Twelve banks are enough for the Serbian market

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The President of the Executive Board of Erste Bank, Slavko Carić, said that 12 banks are enough for Serbia, and that in crisis situations, smaller banks or banks with specific business models are more susceptible to negative effects.
In an interview with the monthly, he said that Serbia currently has about 27 branches per 100,000 adults, and that in accordance with market developments and the dynamics of business digitalization, that number will tend to 10-15, which corresponds to a market of 12 banks.
Carić said that the trend of consolidation of the banking market of Serbia is expected and that it is inevitable that banks will try to achieve satisfactory profitability by enlarging.
Speaking about the rise in inflation, Carić said that it was uncertain that it would be of a temporary nature or that new disturbances in business flows would lead to new shocks.
“Perhaps this is the answer to the duration of this inflationary wave, because at some point a return to steady economic flows is certainly expected. The development of the situation with the Covid-19 virus still poses a risk for such a scenario, as well as new disturbances caused by the energy crisis and prices,” Carić said.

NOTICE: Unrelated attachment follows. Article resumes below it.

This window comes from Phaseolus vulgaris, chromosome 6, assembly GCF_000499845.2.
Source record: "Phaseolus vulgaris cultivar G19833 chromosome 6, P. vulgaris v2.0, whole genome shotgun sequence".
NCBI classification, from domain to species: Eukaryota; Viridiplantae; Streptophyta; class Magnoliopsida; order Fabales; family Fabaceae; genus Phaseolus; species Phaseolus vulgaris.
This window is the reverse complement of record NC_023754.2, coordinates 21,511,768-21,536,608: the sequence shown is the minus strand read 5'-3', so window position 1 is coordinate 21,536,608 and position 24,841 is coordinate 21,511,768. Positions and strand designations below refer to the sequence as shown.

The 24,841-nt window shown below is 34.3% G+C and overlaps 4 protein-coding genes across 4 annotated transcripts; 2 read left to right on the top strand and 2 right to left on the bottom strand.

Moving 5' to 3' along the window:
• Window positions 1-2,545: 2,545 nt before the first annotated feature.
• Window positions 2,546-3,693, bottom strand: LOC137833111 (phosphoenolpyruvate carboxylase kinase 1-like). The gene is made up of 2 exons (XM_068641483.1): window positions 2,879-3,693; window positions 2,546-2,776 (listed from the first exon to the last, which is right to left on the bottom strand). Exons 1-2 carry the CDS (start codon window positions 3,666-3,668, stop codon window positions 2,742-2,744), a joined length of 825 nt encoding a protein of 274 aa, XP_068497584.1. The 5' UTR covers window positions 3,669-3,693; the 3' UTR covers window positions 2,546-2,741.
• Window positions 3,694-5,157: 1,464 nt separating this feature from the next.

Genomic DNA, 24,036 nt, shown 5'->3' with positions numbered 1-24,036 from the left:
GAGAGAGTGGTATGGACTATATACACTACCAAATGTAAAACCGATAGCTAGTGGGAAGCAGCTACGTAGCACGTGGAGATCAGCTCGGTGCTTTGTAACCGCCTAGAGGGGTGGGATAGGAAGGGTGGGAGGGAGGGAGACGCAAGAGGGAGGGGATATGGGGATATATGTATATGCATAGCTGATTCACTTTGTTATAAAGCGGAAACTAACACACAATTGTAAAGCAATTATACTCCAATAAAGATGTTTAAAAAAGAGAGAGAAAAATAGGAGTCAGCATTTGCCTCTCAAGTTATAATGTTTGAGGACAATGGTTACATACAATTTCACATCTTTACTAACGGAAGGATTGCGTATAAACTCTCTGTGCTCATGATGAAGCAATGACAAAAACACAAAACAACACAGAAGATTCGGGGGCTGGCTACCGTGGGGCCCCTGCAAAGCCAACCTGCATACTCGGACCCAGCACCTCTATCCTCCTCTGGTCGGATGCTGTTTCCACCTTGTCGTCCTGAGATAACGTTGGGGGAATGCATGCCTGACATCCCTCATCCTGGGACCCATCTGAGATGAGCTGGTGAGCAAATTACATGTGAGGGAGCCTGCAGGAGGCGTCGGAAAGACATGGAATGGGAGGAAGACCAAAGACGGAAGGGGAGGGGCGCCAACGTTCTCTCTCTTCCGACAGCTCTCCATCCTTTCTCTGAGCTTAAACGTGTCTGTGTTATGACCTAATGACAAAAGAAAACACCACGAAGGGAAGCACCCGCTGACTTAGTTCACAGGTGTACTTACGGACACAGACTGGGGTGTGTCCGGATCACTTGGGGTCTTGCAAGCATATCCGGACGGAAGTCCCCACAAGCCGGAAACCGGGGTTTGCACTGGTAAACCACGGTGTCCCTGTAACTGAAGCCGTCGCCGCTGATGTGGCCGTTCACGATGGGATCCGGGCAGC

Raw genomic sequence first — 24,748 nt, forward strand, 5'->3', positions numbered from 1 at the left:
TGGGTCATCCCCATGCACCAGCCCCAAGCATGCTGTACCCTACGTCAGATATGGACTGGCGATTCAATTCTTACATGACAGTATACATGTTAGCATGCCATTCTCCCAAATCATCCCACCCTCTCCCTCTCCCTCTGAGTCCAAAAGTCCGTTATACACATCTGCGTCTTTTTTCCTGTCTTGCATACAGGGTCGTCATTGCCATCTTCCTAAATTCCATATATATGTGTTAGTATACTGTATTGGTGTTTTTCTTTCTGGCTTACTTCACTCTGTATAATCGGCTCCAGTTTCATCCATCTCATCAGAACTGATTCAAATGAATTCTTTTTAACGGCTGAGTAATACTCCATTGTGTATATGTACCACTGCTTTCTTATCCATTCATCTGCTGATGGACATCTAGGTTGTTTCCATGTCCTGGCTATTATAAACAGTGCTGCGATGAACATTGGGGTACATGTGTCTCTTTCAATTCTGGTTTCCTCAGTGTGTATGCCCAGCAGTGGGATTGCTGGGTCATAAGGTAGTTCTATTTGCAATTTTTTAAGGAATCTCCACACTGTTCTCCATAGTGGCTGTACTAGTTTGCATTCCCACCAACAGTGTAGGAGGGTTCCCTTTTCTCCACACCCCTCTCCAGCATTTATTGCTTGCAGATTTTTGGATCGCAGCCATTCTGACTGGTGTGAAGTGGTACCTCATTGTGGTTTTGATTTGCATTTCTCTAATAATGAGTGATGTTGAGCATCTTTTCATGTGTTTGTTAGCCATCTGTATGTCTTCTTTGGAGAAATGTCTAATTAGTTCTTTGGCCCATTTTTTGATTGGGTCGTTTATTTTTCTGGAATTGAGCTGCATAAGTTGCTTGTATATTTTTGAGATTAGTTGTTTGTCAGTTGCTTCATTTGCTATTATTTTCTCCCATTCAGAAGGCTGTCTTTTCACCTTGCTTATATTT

He added that he does not expect long-term production disruptions in certain industries, nor high wage growth that could raise inflationary expectations of households and monetary (and political) authorities.
The head of Erste Bank said that in moments of such deep crises, flexibility is one of the key things for all players in the market. He assessed that the pandemic crisis is changing and will change the world economy even more deeply, in the direction of greater sustainability and ecology, digitalization and new ways of working.
Carić estimated that, according to the current prospects for the current and next year, but also in the medium term, the conditions for raising interest rates in the US could be met at the end of the third or beginning of the fourth quarter of 2022, while interest rates in the eurozone could remain low for at least another two, maybe even three years, Beta reports.